Trio cleared in £1m ‘illegal’ waste disposal case

Allen Williamson (left) Martin Williamson (right)

Allen Williamson (left) Martin Williamson (right)

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Three people and two firms accused of taking part in illegal waste disposal worth more than £1million have been dramatically cleared of all charges.

Brothers Allen Williamson and Martin Williamson and technical manager Samantha Bichard were formally found not guilty of any wrong doing after the Environment Agency offered no evidence in a hearing at Hull Crown Court (October 13) more than three years after the allegations were raised.

Samatha Bichard of hazel Grove Ponetfract

Samatha Bichard of hazel Grove Ponetfract

The trio along with Allensway Recycling Ltd, Allensway Transport Ltd, based in Holme-on Spalding Moor, and five others had faced a total of 73 charges in a prosecution brought by the Environment Agency concerning 18 different sites in Yorkshire.

The case collapsed after allegations were made against the Environment Agency.

On the steps of the court Allen Williamson, of Howden Road, Holme-upon-Spalding-Moor, spoke of his relief after three and a half years.

“This has brought to an end a very difficult period in which all the companies’ bank accounts and assets were frozen and serious unfounded allegations were made against us,” said Mr Williamson.

“I have always enjoyed a good relationship with my local officers and I don’t hold them to blame in the slightest for the decisions taken by the investigation team.

“I look forward to continue to work with them in the future and to move constructively to rebuild the business.

“The past three and a half years have been an ordeal for me, my family and my workforce. I want to thank every one of them, and the commercial partners who stood by me and did not allow the allegations made against me to sour their view of me and the companies.” He said the investigation had struck the firm’s turnover forcing it to reduce its workforce from 100 to 35 – but the company was looking to expand. The verdicts were formally returned by Judge Mark Bury in a hearing, on October 13, where Environment Agency barrister David Brooke said it would be offering no evidence.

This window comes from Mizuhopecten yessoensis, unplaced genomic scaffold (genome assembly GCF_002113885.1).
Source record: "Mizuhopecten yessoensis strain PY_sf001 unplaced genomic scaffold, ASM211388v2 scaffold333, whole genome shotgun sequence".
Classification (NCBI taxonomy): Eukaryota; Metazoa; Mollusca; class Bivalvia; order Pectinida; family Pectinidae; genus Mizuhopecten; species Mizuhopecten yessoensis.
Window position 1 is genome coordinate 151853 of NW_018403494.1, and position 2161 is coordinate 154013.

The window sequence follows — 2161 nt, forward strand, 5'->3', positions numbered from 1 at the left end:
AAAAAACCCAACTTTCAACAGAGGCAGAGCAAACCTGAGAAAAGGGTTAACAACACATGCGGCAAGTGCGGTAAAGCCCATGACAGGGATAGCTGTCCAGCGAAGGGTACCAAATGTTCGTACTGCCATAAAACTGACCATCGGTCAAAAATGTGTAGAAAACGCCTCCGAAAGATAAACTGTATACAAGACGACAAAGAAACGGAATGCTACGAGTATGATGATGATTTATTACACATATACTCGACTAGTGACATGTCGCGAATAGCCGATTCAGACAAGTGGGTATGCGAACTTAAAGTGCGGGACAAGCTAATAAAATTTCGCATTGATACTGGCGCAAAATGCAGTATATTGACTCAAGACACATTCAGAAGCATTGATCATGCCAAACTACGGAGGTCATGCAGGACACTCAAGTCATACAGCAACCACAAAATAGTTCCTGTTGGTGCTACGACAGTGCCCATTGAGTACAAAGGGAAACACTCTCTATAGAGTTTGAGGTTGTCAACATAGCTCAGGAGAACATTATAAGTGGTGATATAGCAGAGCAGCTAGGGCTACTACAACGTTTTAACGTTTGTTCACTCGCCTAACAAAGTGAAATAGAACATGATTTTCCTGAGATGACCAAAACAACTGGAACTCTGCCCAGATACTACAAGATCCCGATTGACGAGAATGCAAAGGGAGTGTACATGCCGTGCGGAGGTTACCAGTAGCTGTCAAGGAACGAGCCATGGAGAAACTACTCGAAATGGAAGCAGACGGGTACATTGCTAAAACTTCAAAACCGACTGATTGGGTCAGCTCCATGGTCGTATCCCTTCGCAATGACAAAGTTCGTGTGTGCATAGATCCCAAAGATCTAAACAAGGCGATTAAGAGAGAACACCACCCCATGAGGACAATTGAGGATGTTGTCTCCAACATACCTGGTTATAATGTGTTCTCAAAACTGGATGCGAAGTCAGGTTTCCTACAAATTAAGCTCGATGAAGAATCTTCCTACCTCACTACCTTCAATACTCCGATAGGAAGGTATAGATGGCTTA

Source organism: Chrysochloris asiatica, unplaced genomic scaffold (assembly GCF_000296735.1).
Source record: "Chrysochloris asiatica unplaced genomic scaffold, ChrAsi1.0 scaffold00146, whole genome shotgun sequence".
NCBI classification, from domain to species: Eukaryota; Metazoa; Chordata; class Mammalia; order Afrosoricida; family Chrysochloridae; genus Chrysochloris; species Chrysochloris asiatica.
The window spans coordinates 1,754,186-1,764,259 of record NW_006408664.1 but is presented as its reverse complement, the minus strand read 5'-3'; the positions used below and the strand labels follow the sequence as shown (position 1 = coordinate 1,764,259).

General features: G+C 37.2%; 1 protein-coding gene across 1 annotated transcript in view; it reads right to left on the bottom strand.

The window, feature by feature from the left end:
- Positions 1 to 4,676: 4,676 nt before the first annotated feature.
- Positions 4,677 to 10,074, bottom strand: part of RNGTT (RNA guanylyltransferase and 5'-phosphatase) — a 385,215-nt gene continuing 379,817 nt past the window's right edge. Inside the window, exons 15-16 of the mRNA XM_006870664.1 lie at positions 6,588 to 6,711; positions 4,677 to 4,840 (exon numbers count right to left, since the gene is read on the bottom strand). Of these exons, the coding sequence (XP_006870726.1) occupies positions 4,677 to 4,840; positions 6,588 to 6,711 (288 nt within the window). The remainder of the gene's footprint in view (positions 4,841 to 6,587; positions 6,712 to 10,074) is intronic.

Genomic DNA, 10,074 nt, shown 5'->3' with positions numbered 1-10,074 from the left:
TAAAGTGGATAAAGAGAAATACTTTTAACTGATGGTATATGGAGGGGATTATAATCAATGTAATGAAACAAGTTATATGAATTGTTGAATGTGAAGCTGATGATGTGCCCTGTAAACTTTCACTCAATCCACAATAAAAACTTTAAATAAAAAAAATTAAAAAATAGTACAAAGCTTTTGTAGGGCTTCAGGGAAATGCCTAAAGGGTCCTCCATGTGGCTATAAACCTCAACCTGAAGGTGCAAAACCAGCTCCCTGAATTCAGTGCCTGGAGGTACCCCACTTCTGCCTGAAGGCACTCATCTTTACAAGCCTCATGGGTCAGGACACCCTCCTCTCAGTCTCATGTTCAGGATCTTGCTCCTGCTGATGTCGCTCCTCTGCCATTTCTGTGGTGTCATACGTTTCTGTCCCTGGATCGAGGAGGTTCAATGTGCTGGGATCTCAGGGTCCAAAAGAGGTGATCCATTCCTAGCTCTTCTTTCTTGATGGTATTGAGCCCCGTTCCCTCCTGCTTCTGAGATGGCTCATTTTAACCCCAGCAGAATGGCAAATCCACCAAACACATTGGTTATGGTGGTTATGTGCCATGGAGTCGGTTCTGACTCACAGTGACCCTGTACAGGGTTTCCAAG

Two members of the Environment Agency staff have gone on long term sick and were not able to respond to defence requests for evidence vital for a fair trial.

The accused all faced differing allegations over a 24-month period starting in 2011 which included allowing the tipping of waste illegally, operating without permits, and making false statements to obtain permits.

The conduct alleged in some of the charges includes illegally processing controlled waste and storing treated wood and plastics.

The most serious charge of illegally keeping waste likely to harm human health was faced by Martin Williamson and Allen Williamson alone.

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